Interview with Chuck Palahniuk
Jason Anderson talks to Chuck Palahniuk – the author of the Fight Club. His new novel, Choke, is being released in the Spring of 2001.
“With Fight Club, I remember thinking, I want to write myself into a corner right from the get-go so there really is a gun to my head. And somehow I had to get these people back to this ludicrous place. So I wrote the most ludicrous, outlandish situation I could think of, which is the top of the building scenario. Somehow miraculously I got them back there, I couldn’t believe it. The relief is so much part of the writing, saying, oh thank God, that worked out.”
Getting yourself in an impossible spot
“Part of it getting myself to an impossible spot and realizing I don’t know jack about what I’m talking about and having to go out and do interviews and research and really hunt around for what is gonna save my protagonist, whether it’s a philosophy or some sort of knowledge about something. SO I love putting myself in those situations and having to think myself out.”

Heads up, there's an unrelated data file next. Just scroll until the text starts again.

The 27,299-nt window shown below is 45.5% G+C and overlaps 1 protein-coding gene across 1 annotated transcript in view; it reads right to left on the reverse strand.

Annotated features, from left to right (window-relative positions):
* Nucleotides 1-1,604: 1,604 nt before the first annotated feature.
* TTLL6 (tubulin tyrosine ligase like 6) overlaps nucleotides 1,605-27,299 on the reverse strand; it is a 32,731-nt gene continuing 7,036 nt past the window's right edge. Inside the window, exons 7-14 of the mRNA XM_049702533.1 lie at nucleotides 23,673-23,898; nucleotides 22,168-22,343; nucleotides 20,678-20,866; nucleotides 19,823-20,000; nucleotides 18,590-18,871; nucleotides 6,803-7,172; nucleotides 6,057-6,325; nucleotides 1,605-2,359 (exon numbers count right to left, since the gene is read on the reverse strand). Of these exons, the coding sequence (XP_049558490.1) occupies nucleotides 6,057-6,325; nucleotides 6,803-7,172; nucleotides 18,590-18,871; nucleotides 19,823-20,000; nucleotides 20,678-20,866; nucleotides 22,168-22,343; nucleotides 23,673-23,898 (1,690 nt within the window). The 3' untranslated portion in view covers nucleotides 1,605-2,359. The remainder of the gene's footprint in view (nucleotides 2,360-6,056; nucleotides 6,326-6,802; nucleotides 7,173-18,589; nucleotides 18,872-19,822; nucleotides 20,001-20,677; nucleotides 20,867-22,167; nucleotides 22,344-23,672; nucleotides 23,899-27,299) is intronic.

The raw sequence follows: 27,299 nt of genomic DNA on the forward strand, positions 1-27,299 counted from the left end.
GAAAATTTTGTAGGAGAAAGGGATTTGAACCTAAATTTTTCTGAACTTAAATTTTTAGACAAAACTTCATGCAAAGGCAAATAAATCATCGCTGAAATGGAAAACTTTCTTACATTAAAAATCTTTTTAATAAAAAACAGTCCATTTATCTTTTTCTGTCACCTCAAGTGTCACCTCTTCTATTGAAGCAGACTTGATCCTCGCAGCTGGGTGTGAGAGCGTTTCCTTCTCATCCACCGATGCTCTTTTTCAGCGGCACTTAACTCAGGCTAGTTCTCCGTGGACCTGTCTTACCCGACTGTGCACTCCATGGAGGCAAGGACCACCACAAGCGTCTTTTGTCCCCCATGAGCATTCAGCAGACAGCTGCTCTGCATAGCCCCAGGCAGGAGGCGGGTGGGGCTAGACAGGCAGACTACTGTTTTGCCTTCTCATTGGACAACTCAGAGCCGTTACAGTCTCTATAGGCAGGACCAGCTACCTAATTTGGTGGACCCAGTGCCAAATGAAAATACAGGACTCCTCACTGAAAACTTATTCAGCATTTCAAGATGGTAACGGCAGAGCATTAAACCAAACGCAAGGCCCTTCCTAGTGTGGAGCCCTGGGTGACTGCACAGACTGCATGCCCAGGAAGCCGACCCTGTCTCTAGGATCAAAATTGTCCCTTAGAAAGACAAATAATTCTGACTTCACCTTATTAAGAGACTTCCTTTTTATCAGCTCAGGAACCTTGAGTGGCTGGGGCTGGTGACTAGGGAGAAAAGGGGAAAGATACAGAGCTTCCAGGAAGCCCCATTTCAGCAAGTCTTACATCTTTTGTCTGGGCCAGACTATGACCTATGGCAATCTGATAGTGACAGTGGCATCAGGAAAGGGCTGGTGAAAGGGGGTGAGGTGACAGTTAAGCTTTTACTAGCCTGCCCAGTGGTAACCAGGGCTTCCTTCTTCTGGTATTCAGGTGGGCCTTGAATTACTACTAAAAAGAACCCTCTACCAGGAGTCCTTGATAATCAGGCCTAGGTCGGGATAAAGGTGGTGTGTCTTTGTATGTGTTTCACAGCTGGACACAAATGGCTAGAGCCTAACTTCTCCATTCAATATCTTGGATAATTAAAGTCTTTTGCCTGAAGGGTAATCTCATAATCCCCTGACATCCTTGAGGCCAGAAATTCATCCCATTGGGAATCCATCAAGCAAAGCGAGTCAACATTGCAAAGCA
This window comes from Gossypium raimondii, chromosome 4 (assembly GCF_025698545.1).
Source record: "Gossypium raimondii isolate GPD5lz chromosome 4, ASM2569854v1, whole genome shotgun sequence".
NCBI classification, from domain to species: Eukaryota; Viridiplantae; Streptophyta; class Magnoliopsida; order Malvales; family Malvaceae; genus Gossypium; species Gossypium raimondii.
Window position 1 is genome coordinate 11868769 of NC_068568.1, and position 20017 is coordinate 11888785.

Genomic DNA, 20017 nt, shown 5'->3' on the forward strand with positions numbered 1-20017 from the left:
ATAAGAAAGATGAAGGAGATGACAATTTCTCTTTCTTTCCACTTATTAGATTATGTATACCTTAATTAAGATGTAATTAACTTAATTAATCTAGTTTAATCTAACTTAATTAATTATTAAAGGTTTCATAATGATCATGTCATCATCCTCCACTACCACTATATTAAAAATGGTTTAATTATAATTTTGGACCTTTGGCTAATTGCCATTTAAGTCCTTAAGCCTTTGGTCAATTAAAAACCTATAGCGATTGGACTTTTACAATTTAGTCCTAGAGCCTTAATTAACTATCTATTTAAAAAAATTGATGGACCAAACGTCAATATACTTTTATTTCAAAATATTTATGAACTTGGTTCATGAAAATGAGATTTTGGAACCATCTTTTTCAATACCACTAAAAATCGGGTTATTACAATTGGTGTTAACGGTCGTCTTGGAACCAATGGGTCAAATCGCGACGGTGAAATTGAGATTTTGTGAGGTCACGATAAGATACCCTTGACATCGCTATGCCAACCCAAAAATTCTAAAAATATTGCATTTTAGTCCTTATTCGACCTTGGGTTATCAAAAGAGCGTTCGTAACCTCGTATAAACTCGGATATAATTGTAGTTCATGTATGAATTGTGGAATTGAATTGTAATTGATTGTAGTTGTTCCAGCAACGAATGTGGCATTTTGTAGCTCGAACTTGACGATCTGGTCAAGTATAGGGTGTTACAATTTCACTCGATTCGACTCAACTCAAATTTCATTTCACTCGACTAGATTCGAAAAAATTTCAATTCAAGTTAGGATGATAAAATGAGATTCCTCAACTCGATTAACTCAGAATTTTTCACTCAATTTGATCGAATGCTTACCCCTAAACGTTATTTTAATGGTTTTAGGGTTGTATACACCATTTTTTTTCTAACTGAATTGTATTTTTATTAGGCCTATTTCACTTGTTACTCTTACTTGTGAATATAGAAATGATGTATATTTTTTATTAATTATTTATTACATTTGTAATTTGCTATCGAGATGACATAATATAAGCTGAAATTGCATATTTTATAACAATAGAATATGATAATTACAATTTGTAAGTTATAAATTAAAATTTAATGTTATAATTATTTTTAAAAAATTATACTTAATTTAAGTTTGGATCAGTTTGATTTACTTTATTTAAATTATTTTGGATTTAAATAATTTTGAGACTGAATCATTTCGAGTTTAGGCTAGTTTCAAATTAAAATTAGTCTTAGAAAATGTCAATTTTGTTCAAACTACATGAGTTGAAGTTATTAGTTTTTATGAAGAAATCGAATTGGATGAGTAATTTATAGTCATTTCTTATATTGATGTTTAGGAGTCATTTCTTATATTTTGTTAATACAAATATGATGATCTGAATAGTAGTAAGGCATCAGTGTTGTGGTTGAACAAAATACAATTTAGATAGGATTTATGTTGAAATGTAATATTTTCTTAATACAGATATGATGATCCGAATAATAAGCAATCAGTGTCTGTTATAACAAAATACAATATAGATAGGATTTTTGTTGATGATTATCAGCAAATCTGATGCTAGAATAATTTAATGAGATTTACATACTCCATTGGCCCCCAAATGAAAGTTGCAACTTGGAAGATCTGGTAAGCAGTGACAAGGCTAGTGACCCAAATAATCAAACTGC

It’s McGyver-ish (laughs)
“Isn’t McGyver like the white trash James Bond?”
American ingenuity, I’m going to make this bomb out of a piece of chewing gum and this twig (laughs)
“Yeah. It’s funny because my brother was visiting for 72 hours, he lives in South Africa, and he’s a chemical engineer. And he and I stayed up drinking for the whole three days and working out the formulas for all the explosives in Fight Club. Then the publishing company changed them all at the last minute so they’d be useless, but we were so proud of those.”
Fun to invite that research